Also consider these LitLovers talking points to help get a discussion started for The Yellow Birds:
1. The Army tells the soldiers that death is the "great unifier," that it brings people "closer together than any other activity on earth." But Bartle thinks the more common belief among soldiers is that "if you die, it becomes more likely that I will not." What are your thoughts on either philosophy of death. Is the concept of death in civilian life different from war? Is death in war simply a matter of numbers, lacking any significance?
2. What do you make of the troops killing the single man, alone in front of a wall, and the older couple in the car (pg. 20-22). Why are they summarily killed? Is their killing an inevitability of war? Is the killing justified in wartime?
3. Birds, the orchard, and hyacinths are mentioned repeatedly throughout the book. What might their significance be? Dust and footprints are also referred to frequently. Why? What is their thematic significance—any ideas?
4. Talk about the colonel who addresses the troops while in front of the cameras. Do you think his concern for the troops is genuine...or is he preening before the media? He tells the soldiers that some will not return. Why does he tell them that? Should he have done so? What does Bartle think of the colonel's admission (pg. 87)?
5. The colonel also tells the troops that in the coming battle "you may not do anything more important in your life" (pg. 89). How do Murph and Bartle respond to that statement? Whose perspective do you agree with?
6. What do you think of Sterling? What does Bartle think of him? Does your opinion of Sterling change? Does Bartle's? What happens to Sterling...and why?
7. Why do U.S. troops end up fighting three times, in three years, for Al Tafar?
8. Bartle says that "we were unaware of even our own savagery now: the beatings and the kicked dogs, the searches and the sheer brutality of our presence." What do you make of that statement?
9. Murph seems to give up. What precipitates his loss of will? Does it start with his girlfriend's letter telling him she has found someone else? Bartle tortures himself that he should have been able to pinpoint the moment. To what degree is Bartle responsible for Murph?
10. What is Murph's attraction to the young female medic? Why does he sit and watch her? Even Bartle finds her compelling—why? What does she mean to both of them?
11. SPOILER ALERT: Why does Bartle not want to follow standard procedures with regard to Murph's body? Is the decision the right one? Is it—was it—fair to deprive Murph's mother of the return of her son's body? What about the old hermit with the mule—why does Sterling shoot him?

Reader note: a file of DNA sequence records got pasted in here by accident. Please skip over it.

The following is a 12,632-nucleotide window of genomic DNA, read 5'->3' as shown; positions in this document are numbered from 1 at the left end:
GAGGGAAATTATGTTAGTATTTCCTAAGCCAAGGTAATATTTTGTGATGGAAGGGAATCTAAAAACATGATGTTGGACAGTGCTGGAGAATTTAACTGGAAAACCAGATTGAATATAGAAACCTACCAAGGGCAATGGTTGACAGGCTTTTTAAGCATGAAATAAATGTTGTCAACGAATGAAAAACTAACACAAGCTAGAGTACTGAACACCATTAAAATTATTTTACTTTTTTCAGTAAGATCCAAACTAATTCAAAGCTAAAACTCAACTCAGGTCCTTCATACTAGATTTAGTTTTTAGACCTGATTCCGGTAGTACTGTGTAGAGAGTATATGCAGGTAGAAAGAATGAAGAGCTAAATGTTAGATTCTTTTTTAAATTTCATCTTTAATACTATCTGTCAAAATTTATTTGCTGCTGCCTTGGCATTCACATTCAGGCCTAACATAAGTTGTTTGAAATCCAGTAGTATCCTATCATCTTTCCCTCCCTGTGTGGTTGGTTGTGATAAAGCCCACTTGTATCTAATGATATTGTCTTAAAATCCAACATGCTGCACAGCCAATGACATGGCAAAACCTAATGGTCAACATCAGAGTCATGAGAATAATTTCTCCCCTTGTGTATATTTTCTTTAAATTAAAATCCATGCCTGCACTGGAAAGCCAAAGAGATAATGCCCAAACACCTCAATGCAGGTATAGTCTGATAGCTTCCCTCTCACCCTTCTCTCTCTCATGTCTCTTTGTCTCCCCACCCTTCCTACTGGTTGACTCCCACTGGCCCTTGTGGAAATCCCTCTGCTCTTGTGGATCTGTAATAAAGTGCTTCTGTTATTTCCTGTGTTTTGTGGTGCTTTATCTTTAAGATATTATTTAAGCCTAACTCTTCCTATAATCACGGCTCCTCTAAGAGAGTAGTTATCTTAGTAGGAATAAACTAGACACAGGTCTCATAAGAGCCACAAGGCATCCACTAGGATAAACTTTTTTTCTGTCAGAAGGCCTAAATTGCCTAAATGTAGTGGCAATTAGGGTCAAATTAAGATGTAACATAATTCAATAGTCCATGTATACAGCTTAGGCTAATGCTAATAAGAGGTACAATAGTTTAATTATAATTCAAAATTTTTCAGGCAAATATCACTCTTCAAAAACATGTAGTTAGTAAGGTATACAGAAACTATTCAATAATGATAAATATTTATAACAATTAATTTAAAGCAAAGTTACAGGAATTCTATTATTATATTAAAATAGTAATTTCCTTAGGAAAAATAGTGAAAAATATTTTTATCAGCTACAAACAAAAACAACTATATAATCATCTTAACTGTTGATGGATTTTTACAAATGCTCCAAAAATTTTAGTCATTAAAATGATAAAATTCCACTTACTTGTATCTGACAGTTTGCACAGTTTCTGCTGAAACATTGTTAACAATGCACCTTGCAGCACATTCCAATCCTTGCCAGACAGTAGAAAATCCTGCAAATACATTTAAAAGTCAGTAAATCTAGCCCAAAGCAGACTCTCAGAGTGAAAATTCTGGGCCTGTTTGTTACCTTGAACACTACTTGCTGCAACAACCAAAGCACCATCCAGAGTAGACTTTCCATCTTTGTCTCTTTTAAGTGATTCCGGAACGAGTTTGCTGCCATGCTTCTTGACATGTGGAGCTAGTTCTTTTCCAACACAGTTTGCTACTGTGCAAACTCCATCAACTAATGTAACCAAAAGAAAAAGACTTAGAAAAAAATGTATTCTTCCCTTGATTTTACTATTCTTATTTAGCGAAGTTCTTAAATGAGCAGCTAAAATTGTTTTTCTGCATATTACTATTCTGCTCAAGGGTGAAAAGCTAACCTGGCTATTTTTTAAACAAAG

12. What is the significance of the title, The Yellow Birds? Consider the canaries from the coal mines that Murph describes to Bartle (pg. 139). What about them...and why might the book be named after them? What about all the other mentions of birds throughout the book (see Question 3)?
13. SPOILER ALERT: The following aren't questions but observations: note Bartle's mention of Murph's eyes, as early as page 7, which have already "fallen farther into his sockets." Consider how that represents a foreshadowing of his death. Also note the parallel between Bartle's floating in the James River once he's back home and the disposal of Murph's body into the Tigris.
14. On the plane home, Bartle feels he has "left the better portion" of himself behind. What does he mean? By the time he arrives in Richmond, he has lost his way—and his will—as if he had "vanished into thin air." How would you describe his condition? Is his behavior typical of returning vets?
15. SPOILER ALERT: We aren't told how Bartle's trial, or court martial, plays out, exactly what he is charged with. How—or why—do you think he ends up in prison? What is he guilty of? Is he guilty?
16. What do you think the letter to Murph's mother says? She comes to visit Bartle at Fort Knox. Why—what does she want? Bartle says she offers him no forgiveness, yet he is glad she came. Would you have visited Bartle under the circumstances.
17. Bartle's own mother has no ability to understand her son when he returns. Is there any way that any of us can grasp what a soldier's experience in battle is like? How are we ever to integrate them back into society? How are we to heal them? Can they be healed?
18. What is Bartle's emotional state by the end of the novel? Has healing occurred? What might the future hold for him? Why does the book end with Bartle's vision of Murph's floating remains?
(Questions by LitLovers. Please feel free to use them, online or off, with attribution. Thanks.)
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Writer Kevin Powers enlisted in the army at age 17 and served in Iraq in 2004 and 2005. He now lives in Austin, Texas, where he's been studying poetry at the University of Texas. And he's just published his first book, a novel called "The Yellow Birds." Alan Cheuse has our review.
Strangely, The Yellow Birds has a certain elegance. You can see that the words have been carefully chosen. The book is both lyrical and distressing.